Report Says More Work Needed on Dispatchable Location Database, Public Safety Voices Concerns, By Sandra Wendelken, Editor, May 7, 2019
Only 38.7% of valid test calls conducted during recent dispatchable location testing for 9-1-1 calls produced a result that meets the requirements for actionable dispatchable location as defined by Alliance for Telecommunications Industry Solutions (ATIS) standards. Dispatchable location testing in the E9-1-1 Location Technologies Test Bed was conducted during the second half of 2018.
The reference point density in the National Emergency Address Database (NEAD) database is not yet at sufficient levels to assure optimum performance, according to conclusions in a report on the testing filed by CTIA with the FCC…… [ more]
The report, titled “E911 Location Test Bed Dispatchable Location Summary Report,” uses two definitions for dispatchable location, a process public-safety groups have roundly criticized.
In the report, dispatchable location level 1 (DL1) refers to “medium-level performance. DL1 indicates that the reported dispatchable location is known to the quadrant or zone of the building on the correct floor or on the floor immediately above or below the correct floor.” Dispatchable location level 2 (DL2) refers to “the highest level of performance. DL2 indicated that the report dispatchable location is known to the specific unit number.”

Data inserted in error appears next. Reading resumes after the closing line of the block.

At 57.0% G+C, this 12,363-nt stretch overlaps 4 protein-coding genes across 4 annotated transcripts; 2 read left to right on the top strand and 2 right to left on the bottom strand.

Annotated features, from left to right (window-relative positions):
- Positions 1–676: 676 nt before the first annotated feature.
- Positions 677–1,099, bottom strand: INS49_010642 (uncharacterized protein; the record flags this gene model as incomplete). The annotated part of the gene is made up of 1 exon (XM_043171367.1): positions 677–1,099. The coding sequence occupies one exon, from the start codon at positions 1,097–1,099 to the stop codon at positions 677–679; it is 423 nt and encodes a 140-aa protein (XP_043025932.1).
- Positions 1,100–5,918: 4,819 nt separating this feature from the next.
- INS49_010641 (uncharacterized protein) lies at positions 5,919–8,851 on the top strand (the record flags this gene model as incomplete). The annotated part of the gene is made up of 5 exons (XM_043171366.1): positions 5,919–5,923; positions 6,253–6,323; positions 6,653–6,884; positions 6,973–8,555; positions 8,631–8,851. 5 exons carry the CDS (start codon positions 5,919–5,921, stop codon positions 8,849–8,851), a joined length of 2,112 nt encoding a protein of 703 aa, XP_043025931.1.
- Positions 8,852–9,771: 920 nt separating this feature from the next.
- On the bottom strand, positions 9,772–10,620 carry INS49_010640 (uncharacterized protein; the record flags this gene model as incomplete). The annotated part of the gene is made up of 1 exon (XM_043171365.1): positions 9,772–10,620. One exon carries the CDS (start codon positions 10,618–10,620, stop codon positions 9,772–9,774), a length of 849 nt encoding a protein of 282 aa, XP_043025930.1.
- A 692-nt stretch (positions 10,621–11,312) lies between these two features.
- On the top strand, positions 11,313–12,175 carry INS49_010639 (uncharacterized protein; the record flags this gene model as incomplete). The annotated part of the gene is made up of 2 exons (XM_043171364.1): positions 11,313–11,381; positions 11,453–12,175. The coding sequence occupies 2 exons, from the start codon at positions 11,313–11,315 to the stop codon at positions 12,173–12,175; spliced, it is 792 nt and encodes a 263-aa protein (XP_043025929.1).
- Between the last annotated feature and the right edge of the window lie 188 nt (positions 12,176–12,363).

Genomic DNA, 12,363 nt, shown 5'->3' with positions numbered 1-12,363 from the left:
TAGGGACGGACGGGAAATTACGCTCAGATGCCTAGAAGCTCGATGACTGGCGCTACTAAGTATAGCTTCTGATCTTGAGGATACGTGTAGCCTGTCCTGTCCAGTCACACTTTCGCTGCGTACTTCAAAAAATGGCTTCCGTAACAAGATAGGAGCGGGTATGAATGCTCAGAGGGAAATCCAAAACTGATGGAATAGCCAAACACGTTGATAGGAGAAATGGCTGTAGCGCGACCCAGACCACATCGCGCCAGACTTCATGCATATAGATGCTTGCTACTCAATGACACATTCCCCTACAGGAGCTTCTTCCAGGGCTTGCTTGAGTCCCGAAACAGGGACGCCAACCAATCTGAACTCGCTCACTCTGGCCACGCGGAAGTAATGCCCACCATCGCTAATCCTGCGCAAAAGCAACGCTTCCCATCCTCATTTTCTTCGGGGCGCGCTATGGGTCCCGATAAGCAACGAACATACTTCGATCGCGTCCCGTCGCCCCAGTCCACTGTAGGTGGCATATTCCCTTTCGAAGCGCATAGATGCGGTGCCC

“DL Level 1 is not consistent with the definition in the commission’s rules and is unacceptable from a public-safety standpoint,” the National Public Safety Telecommunications Council (NPSTC) said last year. “Furthermore, having these two definitions is likely to create confusion. NPSTC therefore urges the commission to maintain its current definition of dispatchable location, regardless of any apparent attempts by carriers to dilute that definition…..[more]
“Back in 2014 – 2015, public safety had concerns of how successful the NEAD would be, and this report does not do anything to alleviate those concerns,” NPSTC’s Goldstein said. “While the report does not say it directly, it seems that the carriers want more testing. It has been four years since the order and DL was promised as the gold standard, which replaced many of the more stringent requirements proposed by the FCC but not included in the final order based on the promise of DL.
“This makes it even more important to have the Z-axis. The carriers are relying on commercially available technologies such as Wi-Fi. It appears there are other technologies that are available be used to supplement Wi-Fi, but those may only provide the location of a caller and will cost the carriers addtional funds.”
Read complete report at Mission Critical Magazine, https://www.rrmediagroup.com/Features/FeaturesDetails/FID/920